tiny house

endings (and moving to Alaska!)

Last week, I gave notice at my job. I announced that it was starting to feel time for Peter and I to leave Boulder. Peter grew up here and it was our college town. I will always have a soft spot for Boulder, for its restaurants, prevalence of yoga studios, and for being the place I have met so many wonderful people. But we'd like to live somewhere smaller, where the mountains are more integrated into our every day and summers are milder. Where the ocean doesn't feel eleven million miles away. The current plan is to buy a tiny camping trailer, downsize our current belongings, and head on up to Alaska this summer.

Honestly, though, nothing is pinned down at this point, so when the time comes we may be doing something entirely different.

Despite my decision to quit, I really do love where I work and the community of people is amazingly supportive (case in point, when I told my boss, he said, "That's great! I'm so happy for you two!"), so this has less to do with my work circumstances and more so just knowing that it feels good to embrace change right now. We're not planning on leaving until early June after I finish yoga teacher training, so now is remarkably early to give notice. But I've felt on the verge of change for some time and it just felt right to put that need for change out in the open.

It's funny, when we closed our last day of this month's yoga teacher training, one of the instructors joked that we shouldn't do anything rash "like quit our jobs" when we returned to reality. So of course I went out and did just that...

Thankfully, this decision has been building for a while and it just feels right.

Peter has been trying to convince me to move back to Alaska with him for the last couple years (we lived in Ketchikan for two summers). I've been...hesitant. There are so many things I love about Alaska, but I don't think we are naive to the realities of the state either. In Ketchikan, we used to joke that the year-round residents were artists, meth heads, or both. Not that funny of a joke, really... The cost of living can be high. Expensive travel in and out of the state. The biggest pitfall for me is the lack of fresh produce. In some places it's not the cold that can be tough in the winter, but the darkness. Sometimes it can be hard living or a lot of "making do."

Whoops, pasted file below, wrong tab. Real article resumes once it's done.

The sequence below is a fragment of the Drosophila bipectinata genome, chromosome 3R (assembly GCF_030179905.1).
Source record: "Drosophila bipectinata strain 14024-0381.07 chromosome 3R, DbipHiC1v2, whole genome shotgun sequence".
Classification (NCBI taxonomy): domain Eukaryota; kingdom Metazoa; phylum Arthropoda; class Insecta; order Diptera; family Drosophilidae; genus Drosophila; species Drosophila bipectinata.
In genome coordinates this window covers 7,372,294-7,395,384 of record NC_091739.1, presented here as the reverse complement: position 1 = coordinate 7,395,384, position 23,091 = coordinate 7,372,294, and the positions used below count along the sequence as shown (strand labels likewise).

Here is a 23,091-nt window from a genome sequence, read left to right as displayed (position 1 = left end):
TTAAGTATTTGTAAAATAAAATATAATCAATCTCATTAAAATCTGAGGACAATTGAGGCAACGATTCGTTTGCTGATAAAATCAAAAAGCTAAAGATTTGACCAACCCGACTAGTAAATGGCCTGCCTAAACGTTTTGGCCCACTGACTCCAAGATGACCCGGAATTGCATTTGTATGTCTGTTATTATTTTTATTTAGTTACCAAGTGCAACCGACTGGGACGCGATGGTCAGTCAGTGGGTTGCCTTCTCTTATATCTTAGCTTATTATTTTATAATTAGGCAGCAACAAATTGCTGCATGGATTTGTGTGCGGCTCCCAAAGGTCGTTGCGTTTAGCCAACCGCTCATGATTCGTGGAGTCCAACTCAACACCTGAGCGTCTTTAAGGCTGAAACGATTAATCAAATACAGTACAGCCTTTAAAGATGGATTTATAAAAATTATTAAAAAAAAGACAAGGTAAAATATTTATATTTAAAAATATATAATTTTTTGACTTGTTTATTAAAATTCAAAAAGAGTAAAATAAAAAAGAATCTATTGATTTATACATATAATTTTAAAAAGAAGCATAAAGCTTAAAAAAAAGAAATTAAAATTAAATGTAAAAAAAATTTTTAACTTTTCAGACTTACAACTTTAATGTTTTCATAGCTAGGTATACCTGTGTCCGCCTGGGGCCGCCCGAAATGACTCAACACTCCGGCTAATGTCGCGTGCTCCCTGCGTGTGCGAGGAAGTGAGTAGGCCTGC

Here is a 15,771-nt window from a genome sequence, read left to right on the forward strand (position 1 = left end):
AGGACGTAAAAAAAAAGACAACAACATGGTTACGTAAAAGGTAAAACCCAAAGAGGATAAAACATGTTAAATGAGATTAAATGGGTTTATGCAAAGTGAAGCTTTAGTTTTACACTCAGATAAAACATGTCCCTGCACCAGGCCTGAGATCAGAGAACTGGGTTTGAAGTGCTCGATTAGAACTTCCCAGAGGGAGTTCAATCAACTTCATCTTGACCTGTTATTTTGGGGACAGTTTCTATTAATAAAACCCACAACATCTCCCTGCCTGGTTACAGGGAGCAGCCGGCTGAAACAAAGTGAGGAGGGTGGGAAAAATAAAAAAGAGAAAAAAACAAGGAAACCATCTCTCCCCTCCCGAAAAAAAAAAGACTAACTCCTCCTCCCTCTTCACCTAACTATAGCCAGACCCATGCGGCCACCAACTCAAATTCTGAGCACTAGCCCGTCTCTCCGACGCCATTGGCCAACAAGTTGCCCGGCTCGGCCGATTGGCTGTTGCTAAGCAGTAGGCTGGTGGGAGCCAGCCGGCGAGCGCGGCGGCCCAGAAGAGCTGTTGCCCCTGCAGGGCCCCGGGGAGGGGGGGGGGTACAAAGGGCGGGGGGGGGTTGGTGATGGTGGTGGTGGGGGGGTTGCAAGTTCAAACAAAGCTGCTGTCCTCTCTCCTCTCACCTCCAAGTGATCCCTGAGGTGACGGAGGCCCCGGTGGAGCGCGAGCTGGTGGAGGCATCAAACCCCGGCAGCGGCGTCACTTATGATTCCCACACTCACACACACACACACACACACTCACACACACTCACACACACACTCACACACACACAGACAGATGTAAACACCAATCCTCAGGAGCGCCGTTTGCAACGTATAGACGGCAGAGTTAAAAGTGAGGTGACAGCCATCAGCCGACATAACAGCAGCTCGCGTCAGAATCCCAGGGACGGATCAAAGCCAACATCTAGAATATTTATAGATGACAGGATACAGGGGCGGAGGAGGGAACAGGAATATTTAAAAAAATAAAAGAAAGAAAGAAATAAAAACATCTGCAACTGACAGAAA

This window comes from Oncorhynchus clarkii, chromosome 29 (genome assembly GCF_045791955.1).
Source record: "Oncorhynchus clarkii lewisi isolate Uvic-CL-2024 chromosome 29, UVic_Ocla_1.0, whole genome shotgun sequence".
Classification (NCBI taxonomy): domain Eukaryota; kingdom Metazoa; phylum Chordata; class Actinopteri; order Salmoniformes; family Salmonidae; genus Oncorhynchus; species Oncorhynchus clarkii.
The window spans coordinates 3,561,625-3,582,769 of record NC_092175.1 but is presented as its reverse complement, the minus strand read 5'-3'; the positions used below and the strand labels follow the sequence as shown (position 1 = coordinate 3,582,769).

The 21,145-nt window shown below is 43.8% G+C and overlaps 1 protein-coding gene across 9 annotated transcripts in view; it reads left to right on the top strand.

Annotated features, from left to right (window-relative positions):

It's tough because tourists often see Alaska as some distant, exotic, magical attraction. But it's far from Disneyland. In some ways it's just like any other state because it has its fair share of upsides and downsides. But it's also its own beast, unlike anywhere else in the United States.

What makes Alaska so fantastic is often what makes it difficult - accessibility. And those are only some of the reasons why I've had misgivings for so long. Only in the last few months have my feelings really been shifting.

It's hard to leave somewhere when you are comfortable. But eventually the pull for new challenges is stronger than the ease of daily living where you are.

At the end of the day, we think the positives could outweigh the negatives for us and so we have to give it a try. How could we not? Ocean, mountains, rain. Oh my goodness, so much rain (which is just fine by us). Your heart leaping into your throat when you see a pod of orcas breaching next to your boat. The damp, sweet smell of cedars in the rainforest and the soft give of wet earth under rubber boots. Bears and men fishing for Chinook salmon in the same stretch of creek, wholly oblivious to each other. The quiet swish of paddle in water, kayaking at dusk and spying a blue heron just before it takes flight. Snuggling in sleeping bags on the stony beach with friends, watching the Aurora Borealis dance overhead like it's the best television show on earth (and it just may be).

We miss it.

At the moment, just about everything is uncertain. We don't know where we're going to live (and just have a hunch that it will be somewhere in a state that's more than twice as large as Texas). We don't know how we're going to get there. We don't know what we'll do for jobs, or how we'll pay for our move or for our trailer (just yet, anyway).

All I know is that uncertainty is normally a feeling of discomfort for me. But for the time being, the uncertainty actually feels freeing.

Our heads don't know the answers to anything. But our hearts seem to. And for now that is exactly enough.

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